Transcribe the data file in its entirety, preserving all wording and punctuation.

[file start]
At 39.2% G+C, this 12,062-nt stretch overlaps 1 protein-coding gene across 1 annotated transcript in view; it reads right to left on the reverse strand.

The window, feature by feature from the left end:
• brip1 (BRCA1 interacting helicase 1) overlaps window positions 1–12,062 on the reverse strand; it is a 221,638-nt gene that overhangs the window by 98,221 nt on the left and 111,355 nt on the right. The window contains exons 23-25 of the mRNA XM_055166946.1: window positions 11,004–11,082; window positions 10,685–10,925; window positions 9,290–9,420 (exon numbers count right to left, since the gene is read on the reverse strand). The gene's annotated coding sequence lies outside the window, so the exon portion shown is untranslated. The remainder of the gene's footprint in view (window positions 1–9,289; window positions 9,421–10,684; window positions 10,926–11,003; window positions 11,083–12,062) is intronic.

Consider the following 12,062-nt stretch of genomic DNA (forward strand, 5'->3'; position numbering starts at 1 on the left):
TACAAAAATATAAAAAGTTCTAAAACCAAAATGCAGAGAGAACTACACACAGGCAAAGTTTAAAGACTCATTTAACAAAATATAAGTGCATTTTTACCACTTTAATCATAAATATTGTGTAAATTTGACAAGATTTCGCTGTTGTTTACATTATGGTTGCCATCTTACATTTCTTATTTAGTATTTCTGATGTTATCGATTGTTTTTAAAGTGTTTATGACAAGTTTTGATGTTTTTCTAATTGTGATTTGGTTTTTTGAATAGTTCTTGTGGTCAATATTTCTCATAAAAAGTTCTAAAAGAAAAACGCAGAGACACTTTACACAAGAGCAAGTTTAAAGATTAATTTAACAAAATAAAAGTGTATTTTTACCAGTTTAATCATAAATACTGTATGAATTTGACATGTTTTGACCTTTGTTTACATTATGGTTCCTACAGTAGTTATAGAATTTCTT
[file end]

At 39.2% G+C, this 12,062-nt stretch overlaps 1 protein-coding gene across 1 annotated transcript in view; it reads right to left on the reverse strand.

The window, feature by feature from the left end:
• brip1 (BRCA1 interacting helicase 1) overlaps window positions 1–12,062 on the reverse strand; it is a 221,638-nt gene that overhangs the window by 98,221 nt on the left and 111,355 nt on the right. The window contains exons 23-25 of the mRNA XM_055166946.1: window positions 11,004–11,082; window positions 10,685–10,925; window positions 9,290–9,420 (exon numbers count right to left, since the gene is read on the reverse strand). The gene's annotated coding sequence lies outside the window, so the exon portion shown is untranslated. The remainder of the gene's footprint in view (window positions 1–9,289; window positions 9,421–10,684; window positions 10,926–11,003; window positions 11,083–12,062) is intronic.

Consider the following 12,062-nt stretch of genomic DNA (forward strand, 5'->3'; position numbering starts at 1 on the left):
TACAAAAATATAAAAAGTTCTAAAACCAAAATGCAGAGAGAACTACACACAGGCAAAGTTTAAAGACTCATTTAACAAAATATAAGTGCATTTTTACCACTTTAATCATAAATATTGTGTAAATTTGACAAGATTTCGCTGTTGTTTACATTATGGTTGCCATCTTACATTTCTTATTTAGTATTTCTGATGTTATCGATTGTTTTTAAAGTGTTTATGACAAGTTTTGATGTTTTTCTAATTGTGATTTGGTTTTTTGAATAGTTCTTGTGGTCAATATTTCTCATAAAAAGTTCTAAAAGAAAAACGCAGAGACACTTTACACAAGAGCAAGTTTAAAGATTAATTTAACAAAATAAAAGTGTATTTTTACCAGTTTAATCATAAATACTGTATGAATTTGACATGTTTTGACCTTTGTTTACATTATGGTTCCTACAGTAGTTATAGAATTTCTT